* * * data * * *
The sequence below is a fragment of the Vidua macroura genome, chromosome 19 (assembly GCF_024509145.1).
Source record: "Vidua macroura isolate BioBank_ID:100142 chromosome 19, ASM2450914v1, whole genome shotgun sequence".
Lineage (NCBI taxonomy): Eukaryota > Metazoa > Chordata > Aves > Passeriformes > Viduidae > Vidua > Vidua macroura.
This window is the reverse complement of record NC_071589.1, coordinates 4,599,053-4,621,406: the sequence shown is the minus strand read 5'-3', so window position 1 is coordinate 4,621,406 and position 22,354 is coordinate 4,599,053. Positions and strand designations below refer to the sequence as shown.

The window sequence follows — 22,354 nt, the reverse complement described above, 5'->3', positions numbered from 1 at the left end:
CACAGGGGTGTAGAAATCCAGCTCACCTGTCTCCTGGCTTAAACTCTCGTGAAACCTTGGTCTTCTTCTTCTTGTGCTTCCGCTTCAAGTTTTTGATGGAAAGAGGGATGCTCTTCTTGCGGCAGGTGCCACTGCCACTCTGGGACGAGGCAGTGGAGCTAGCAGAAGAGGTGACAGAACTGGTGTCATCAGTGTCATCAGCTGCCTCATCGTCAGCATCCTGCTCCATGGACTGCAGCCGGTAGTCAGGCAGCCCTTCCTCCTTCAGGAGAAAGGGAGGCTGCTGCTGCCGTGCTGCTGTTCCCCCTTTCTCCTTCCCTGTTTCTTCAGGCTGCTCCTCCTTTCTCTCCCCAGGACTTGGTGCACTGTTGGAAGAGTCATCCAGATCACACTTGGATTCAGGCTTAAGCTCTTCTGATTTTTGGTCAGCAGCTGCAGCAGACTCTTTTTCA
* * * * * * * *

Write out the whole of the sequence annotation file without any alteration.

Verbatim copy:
The sequence below is a fragment of the Vidua macroura genome, chromosome 19 (assembly GCF_024509145.1).
Source record: "Vidua macroura isolate BioBank_ID:100142 chromosome 19, ASM2450914v1, whole genome shotgun sequence".
Lineage (NCBI taxonomy): Eukaryota > Metazoa > Chordata > Aves > Passeriformes > Viduidae > Vidua > Vidua macroura.
This window is the reverse complement of record NC_071589.1, coordinates 4,599,053-4,621,406: the sequence shown is the minus strand read 5'-3', so window position 1 is coordinate 4,621,406 and position 22,354 is coordinate 4,599,053. Positions and strand designations below refer to the sequence as shown.

The window sequence follows — 22,354 nt, the reverse complement described above, 5'->3', positions numbered from 1 at the left end:
CACAGGGGTGTAGAAATCCAGCTCACCTGTCTCCTGGCTTAAACTCTCGTGAAACCTTGGTCTTCTTCTTCTTGTGCTTCCGCTTCAAGTTTTTGATGGAAAGAGGGATGCTCTTCTTGCGGCAGGTGCCACTGCCACTCTGGGACGAGGCAGTGGAGCTAGCAGAAGAGGTGACAGAACTGGTGTCATCAGTGTCATCAGCTGCCTCATCGTCAGCATCCTGCTCCATGGACTGCAGCCGGTAGTCAGGCAGCCCTTCCTCCTTCAGGAGAAAGGGAGGCTGCTGCTGCCGTGCTGCTGTTCCCCCTTTCTCCTTCCCTGTTTCTTCAGGCTGCTCCTCCTTTCTCTCCCCAGGACTTGGTGCACTGTTGGAAGAGTCATCCAGATCACACTTGGATTCAGGCTTAAGCTCTTCTGATTTTTGGTCAGCAGCTGCAGCAGACTCTTTTTCA